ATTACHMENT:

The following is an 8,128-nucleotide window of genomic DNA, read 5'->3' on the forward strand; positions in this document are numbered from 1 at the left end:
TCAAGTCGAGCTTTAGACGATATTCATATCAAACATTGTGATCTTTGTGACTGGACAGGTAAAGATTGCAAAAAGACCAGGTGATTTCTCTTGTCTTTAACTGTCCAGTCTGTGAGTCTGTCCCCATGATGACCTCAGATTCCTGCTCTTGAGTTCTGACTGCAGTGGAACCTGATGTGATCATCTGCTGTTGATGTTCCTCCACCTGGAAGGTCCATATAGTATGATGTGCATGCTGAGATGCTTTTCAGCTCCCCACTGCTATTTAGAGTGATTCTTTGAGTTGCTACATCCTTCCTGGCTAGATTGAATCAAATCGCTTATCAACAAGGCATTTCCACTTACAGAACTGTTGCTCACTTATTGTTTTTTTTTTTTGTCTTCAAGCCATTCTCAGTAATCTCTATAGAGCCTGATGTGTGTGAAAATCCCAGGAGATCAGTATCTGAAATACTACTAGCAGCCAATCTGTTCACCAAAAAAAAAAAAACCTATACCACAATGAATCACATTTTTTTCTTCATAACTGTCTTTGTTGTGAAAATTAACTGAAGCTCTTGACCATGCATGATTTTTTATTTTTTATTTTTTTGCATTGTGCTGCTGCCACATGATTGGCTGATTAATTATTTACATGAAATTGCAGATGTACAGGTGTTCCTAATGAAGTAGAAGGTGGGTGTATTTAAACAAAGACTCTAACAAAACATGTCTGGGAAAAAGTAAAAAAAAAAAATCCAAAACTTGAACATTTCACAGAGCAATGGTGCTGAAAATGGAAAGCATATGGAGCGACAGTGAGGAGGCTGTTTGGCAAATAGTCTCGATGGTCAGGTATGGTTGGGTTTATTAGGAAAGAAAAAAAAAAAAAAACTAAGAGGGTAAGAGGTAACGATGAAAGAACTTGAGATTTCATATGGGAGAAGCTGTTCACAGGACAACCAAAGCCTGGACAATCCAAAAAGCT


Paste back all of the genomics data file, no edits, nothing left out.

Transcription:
The following is an 8,128-nucleotide window of genomic DNA, read 5'->3' on the forward strand; positions in this document are numbered from 1 at the left end:
TCAAGTCGAGCTTTAGACGATATTCATATCAAACATTGTGATCTTTGTGACTGGACAGGTAAAGATTGCAAAAAGACCAGGTGATTTCTCTTGTCTTTAACTGTCCAGTCTGTGAGTCTGTCCCCATGATGACCTCAGATTCCTGCTCTTGAGTTCTGACTGCAGTGGAACCTGATGTGATCATCTGCTGTTGATGTTCCTCCACCTGGAAGGTCCATATAGTATGATGTGCATGCTGAGATGCTTTTCAGCTCCCCACTGCTATTTAGAGTGATTCTTTGAGTTGCTACATCCTTCCTGGCTAGATTGAATCAAATCGCTTATCAACAAGGCATTTCCACTTACAGAACTGTTGCTCACTTATTGTTTTTTTTTTTTGTCTTCAAGCCATTCTCAGTAATCTCTATAGAGCCTGATGTGTGTGAAAATCCCAGGAGATCAGTATCTGAAATACTACTAGCAGCCAATCTGTTCACCAAAAAAAAAAAAACCTATACCACAATGAATCACATTTTTTTCTTCATAACTGTCTTTGTTGTGAAAATTAACTGAAGCTCTTGACCATGCATGATTTTTTATTTTTTATTTTTTTGCATTGTGCTGCTGCCACATGATTGGCTGATTAATTATTTACATGAAATTGCAGATGTACAGGTGTTCCTAATGAAGTAGAAGGTGGGTGTATTTAAACAAAGACTCTAACAAAACATGTCTGGGAAAAAGTAAAAAAAAAAAATCCAAAACTTGAACATTTCACAGAGCAATGGTGCTGAAAATGGAAAGCATATGGAGCGACAGTGAGGAGGCTGTTTGGCAAATAGTCTCGATGGTCAGGTATGGTTGGGTTTATTAGGAAAGAAAAAAAAAAAAAAACTAAGAGGGTAAGAGGTAACGATGAAAGAACTTGAGATTTCATATGGGAGAAGCTGTTCACAGGACAACCAAAGCCTGGACAATCCAAAAAGCT